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How Far Will They Go?

Some interesting legal speculation on the upcoming Heller decision to rule on the constitutionality of DC's gun ban, and on the meaning of the Second Amendment.


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Robert wrote:

The article made the distinction between civic and private functions of gun ownership. I'm not clear how much this distinction matters, but I noticed that the article categorized repelling home invaders as a private function.

I think the argument could be made that widespread but non-universal private gun ownership could be a deterrent against crime, and thus it would have a civic function as well.

If a neighborhood was known to be populated by many armed homeonwers (perhaps via a sign that says "we shoot criminals"), criminals might not want to enter any of the homes in the neighborhood, since they won't know which homes are guarded by gun owners and which are not.

I wouldn't want to live in such a neighborhood, but I think many people who read this blog would!

Rand Simberg wrote:

Why wouldn't you want to live in such a neighborhood? It would be much safer than most neighborhoods in DC, where guns are banned, and crime is rampant.

John Lott wrote a book about this, called "More Guns, Less Crime." In a society where people are allowed to carry, and particularly concealed carry, so you don't know who is and isn't, not everyone has to. Most people are free riders, getting the benefits of the safety provided by being among legal gun carriers while being unarmed.

I'll bet if you were in a shopping mall that was being shot up, your first thought wouldn't be, "Gee, I'm glad that the only person with a gun here is the nut case."

Jonathan wrote:

After this week's POW decision, and remembering the idiocy of Kelo, I have little confidence in the judgment of any SC majority.

FC wrote:

If the Boumediene decision is any indicator of this Court's logic, the Heller decision will be to outlaw peach sherbet.

Robert wrote:

>Why wouldn't you want to live in such a neighborhood?

With that many guns in the hands of untrained civilians, I'd be worried about accidental shootings, particularly involving children, but also involving drunk people.

I don't know the stats, and I am speaking from ignorant prejudice, but I wonder which contributes more to accidental shootings - children's inquisitiveness or alcohol misuse. My neighborhood is pretty safe, but we have lots of kids and certainly many more drunken goofballs and hotheads than home invaders or shopping mall psychos.

If the guns were in the hands of a disciplined well-regulated home-based militia, I might not worry. I would also expect there could be various technological solutions to keeping guns locked up from non-owners and impaired owners, but quickly accessible in the event of a home invasion.

Rand Simberg wrote:

With that many guns in the hands of untrained civilians, I'd be worried about accidental shootings, particularly involving children, but also involving drunk people.

Who said they were untrained? That's a new condition.

Robert wrote:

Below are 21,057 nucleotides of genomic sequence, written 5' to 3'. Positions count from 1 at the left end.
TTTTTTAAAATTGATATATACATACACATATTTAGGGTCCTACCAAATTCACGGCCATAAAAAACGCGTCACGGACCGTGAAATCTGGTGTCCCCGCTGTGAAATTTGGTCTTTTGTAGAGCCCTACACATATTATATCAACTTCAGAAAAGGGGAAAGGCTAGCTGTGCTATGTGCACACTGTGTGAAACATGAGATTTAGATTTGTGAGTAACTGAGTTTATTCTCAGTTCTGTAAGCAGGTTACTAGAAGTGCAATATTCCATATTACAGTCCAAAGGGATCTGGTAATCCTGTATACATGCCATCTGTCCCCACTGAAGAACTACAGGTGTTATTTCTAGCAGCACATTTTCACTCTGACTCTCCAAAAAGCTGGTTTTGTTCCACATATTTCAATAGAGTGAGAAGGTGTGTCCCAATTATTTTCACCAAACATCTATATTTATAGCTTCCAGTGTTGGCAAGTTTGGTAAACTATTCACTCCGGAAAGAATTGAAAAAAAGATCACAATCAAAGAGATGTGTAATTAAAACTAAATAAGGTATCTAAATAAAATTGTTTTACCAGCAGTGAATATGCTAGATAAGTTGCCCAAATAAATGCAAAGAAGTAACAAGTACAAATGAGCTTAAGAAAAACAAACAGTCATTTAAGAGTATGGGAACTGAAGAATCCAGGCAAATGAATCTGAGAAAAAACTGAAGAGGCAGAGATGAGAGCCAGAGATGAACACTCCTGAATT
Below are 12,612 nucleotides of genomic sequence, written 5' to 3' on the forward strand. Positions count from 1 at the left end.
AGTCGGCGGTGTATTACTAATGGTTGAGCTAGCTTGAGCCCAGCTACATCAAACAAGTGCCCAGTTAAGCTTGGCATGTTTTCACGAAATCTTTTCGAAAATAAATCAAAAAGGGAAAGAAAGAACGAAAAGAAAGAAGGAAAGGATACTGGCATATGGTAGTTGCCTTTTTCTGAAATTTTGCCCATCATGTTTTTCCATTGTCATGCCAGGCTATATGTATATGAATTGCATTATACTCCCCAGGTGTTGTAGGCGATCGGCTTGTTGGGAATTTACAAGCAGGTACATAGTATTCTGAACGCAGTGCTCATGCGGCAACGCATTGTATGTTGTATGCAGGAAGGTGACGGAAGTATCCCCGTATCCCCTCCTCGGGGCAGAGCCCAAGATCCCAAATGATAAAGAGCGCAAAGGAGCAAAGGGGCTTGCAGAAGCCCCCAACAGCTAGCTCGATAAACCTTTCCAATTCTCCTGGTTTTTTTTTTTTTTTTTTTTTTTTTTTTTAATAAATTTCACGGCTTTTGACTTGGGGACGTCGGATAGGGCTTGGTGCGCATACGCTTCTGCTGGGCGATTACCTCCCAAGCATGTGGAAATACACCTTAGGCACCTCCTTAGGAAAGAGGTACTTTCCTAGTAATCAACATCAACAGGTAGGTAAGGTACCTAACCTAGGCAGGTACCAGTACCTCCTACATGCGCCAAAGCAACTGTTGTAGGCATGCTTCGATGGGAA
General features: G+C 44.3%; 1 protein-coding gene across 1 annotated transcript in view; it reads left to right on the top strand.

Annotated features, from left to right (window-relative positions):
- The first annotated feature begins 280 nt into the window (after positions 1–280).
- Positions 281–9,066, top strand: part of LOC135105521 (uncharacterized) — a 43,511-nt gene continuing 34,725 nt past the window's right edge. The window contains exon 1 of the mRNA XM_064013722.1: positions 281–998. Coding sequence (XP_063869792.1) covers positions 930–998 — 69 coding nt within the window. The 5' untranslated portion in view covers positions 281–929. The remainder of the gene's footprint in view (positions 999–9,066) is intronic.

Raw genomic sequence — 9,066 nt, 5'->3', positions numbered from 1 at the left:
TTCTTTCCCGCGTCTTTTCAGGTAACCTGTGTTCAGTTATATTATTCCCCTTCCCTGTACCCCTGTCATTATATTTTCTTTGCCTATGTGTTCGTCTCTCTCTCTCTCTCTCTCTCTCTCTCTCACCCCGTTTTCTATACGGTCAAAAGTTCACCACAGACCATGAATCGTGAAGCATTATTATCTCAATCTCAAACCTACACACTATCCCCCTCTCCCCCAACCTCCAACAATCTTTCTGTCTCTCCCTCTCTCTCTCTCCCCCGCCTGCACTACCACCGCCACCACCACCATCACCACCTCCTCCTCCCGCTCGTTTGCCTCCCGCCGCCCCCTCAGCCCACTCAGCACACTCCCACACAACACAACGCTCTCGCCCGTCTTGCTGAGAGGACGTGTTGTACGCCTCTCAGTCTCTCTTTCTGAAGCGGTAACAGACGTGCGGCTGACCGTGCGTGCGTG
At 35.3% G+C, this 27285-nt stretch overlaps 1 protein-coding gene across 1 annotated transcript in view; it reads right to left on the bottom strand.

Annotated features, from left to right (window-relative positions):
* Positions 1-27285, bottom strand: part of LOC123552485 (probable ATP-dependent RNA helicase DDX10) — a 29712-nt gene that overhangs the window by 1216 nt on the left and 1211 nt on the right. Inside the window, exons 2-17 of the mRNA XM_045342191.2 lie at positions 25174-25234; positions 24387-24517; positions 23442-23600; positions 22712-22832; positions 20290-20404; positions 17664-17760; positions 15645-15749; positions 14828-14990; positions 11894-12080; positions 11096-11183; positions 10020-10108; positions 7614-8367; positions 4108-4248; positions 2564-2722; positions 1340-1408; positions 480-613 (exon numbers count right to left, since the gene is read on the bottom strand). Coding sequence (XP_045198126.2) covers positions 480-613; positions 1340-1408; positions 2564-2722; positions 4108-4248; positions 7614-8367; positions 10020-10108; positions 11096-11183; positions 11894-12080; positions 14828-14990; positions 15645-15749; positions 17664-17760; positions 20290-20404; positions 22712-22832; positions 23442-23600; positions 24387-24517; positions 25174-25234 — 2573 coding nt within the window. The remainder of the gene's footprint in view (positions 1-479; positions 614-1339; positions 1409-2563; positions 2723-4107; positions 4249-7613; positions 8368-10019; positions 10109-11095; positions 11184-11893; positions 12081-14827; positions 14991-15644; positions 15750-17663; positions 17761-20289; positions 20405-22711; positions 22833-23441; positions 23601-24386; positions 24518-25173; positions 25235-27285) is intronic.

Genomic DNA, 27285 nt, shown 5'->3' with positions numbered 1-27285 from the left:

I'd say "untrained" is the default state for anyone on any subject. If "trained" should be my default expectation for gun ownership, is the training mandatory, or just typical? Most importantly, is the training sufficient to make accidental shootings rare enough that I'd be irrational to worry about it?

(My wife just walked by, and I posed the scenario to her without sharing own my opinion. She said "No, I wouldn't want to live there, and then proceeded to tell me a childhood story about the time she and her friends were caught playing with hunting rifles. The guns weren't loaded, but she says she remembers thinking "now I just have to find the bullets!" The subsequent punishment is what keeps the memory vivid for her, and of course, she never repeated that misbehavior, but it shouldn't have gotten to the point where she had access in the first place.)

I'd prefer to see any training combined with technolgical solutions to keep kids safe.

Rand Simberg wrote:

It's typical. In the case of concealed carry, it's generally mandatory.

I actually wouldn't necessarily object to a training requirement for gun purchases, as long as it wasn't made deliberately onerous.

Mike Puckett wrote:

Of course you realize more children under age five die each year drowning in 5 gallon buckets than by accidental gunfire?

Joe wrote:

Sounds like your wife got training, as appropriate for her age at the time. Frankly the idea of living in a neighborhood where I thought people were too irresponsible to own a gun would scare the hell out of me. How do you drive in and out of there to where the mature people are? In a tank?

Carl Pham wrote:

Robert, the BATF estimated there are over 200 million guns in private hands in the United States already. (The NRA claims roughly 50% of all US households have one, for what that's worth.)

The CDC tells us that the number of accidental gun deaths is roughly 800 a year, which is certainly tragic, but dwarfed by the deliberate gun deaths (murder 11,000, suicide 17,000), as well as other forms of accidental death (falls 20,000, poisoning 23,000, traffic accidents 45,000, drowning 3,600, fires 3,200).

In other words, statistically speaking, guns cause very few accidental deaths relative to the huge numbers of them already out there in "untrained" hands.

So either, strangely enough, nearly everyone who actually has a gun has gotten the "training" you imagine is necessary -- or no such training is necessary, and plain good sense will work just fine.

I'm kind of inclined to believe the latter. A gun is not a spaceship, you know. Or even a car. It's got only one purpose, to kill, and its controls and operation are extremely simple. You point at what you want to kill, and you pull the trigger. If you want to be safe, you should (1) not point it at something that could die, and/or (2) not pull the trigger. That seems so simple I think a 10-year-old would understand.